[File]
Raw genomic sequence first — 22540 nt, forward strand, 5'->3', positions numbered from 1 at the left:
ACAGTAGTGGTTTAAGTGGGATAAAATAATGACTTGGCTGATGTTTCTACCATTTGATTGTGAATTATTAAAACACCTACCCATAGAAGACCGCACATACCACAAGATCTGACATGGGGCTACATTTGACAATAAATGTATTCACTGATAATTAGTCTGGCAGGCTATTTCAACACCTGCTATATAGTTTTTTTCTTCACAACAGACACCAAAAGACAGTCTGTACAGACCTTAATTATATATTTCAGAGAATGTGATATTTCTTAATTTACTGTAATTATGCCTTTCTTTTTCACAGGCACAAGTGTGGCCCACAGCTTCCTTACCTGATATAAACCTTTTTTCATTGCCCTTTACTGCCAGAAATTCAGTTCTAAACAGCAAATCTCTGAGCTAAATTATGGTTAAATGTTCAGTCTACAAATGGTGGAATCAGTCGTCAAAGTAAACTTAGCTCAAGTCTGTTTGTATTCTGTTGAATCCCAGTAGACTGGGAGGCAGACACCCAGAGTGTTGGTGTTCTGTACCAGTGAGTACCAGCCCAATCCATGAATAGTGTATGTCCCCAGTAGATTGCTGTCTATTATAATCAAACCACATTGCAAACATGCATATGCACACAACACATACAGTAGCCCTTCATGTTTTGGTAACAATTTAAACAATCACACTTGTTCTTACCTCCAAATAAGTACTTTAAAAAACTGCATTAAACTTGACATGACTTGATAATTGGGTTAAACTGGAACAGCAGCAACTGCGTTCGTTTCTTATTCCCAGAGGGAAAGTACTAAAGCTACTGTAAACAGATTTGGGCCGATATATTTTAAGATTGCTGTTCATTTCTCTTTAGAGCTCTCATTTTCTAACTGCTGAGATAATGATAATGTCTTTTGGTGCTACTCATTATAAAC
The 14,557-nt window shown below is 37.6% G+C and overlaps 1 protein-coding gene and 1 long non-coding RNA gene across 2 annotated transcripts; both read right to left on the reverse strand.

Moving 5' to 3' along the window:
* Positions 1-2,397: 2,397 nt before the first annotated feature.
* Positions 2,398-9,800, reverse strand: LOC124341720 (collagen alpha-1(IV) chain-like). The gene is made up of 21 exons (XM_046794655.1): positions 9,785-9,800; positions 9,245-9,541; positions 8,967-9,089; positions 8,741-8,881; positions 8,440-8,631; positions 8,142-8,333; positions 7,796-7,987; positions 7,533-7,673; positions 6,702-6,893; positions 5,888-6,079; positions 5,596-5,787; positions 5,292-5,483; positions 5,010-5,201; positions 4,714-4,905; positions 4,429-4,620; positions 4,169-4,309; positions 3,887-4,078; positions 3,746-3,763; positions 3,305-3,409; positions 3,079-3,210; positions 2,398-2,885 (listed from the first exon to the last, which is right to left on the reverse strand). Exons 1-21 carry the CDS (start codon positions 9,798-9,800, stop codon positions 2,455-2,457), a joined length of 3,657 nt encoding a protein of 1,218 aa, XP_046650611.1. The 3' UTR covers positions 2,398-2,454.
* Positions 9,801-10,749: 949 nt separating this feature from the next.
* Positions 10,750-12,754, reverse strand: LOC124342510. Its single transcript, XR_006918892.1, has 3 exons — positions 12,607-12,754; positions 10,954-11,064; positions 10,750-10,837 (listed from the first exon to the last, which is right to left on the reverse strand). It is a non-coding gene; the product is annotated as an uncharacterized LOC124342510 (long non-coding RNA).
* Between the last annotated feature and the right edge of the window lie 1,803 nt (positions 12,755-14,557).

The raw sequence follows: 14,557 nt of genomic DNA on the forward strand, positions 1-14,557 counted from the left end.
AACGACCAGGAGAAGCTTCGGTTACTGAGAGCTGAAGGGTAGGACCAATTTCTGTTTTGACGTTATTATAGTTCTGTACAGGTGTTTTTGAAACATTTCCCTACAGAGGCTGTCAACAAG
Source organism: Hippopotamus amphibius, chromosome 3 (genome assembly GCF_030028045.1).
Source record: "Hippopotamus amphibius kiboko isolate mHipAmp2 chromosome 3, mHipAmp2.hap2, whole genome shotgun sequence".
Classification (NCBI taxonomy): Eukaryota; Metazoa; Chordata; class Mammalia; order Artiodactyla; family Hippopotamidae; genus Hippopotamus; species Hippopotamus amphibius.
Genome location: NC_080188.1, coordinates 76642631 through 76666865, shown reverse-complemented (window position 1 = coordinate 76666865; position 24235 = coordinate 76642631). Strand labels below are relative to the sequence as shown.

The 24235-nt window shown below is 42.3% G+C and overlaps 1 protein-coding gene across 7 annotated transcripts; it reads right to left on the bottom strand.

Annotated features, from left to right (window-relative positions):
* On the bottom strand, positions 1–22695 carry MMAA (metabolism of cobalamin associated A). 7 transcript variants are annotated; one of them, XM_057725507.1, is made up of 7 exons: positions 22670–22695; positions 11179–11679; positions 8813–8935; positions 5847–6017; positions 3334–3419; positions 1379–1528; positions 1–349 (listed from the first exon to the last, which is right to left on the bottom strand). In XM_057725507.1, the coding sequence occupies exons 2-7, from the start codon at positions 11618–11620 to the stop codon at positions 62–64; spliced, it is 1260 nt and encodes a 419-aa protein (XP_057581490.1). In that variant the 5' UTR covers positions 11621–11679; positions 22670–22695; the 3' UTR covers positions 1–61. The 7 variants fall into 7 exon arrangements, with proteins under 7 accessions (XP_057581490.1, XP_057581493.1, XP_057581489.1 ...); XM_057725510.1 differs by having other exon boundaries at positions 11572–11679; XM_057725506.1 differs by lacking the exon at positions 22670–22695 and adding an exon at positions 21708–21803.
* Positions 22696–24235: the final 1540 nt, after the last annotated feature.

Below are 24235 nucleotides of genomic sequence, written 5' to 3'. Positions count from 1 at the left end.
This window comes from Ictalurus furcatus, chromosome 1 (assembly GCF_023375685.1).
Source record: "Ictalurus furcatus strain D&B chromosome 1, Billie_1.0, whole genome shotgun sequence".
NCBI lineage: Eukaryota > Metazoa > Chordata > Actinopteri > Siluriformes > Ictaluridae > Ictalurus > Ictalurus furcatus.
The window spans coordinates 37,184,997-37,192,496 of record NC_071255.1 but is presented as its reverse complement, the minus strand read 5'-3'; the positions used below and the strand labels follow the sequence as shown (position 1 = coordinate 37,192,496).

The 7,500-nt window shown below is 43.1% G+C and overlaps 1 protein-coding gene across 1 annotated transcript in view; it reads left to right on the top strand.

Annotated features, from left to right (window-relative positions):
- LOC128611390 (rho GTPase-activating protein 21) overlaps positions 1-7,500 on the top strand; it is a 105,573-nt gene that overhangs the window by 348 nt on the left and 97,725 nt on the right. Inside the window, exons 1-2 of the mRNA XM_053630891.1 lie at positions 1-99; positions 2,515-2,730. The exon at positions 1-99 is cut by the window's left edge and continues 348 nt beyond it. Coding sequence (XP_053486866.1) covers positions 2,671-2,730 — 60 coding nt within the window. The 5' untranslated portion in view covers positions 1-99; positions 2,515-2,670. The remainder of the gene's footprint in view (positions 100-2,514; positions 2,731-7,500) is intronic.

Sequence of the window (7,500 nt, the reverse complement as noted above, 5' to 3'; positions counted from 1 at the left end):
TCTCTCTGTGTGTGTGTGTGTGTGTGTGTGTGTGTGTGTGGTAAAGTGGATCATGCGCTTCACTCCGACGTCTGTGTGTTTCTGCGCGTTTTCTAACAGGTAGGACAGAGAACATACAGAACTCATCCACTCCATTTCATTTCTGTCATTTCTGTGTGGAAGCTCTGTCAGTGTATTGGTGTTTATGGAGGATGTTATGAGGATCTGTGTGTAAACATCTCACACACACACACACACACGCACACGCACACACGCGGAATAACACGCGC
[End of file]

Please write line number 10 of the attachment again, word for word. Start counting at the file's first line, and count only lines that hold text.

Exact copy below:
The raw sequence follows: 14,557 nt of genomic DNA on the forward strand, positions 1-14,557 counted from the left end.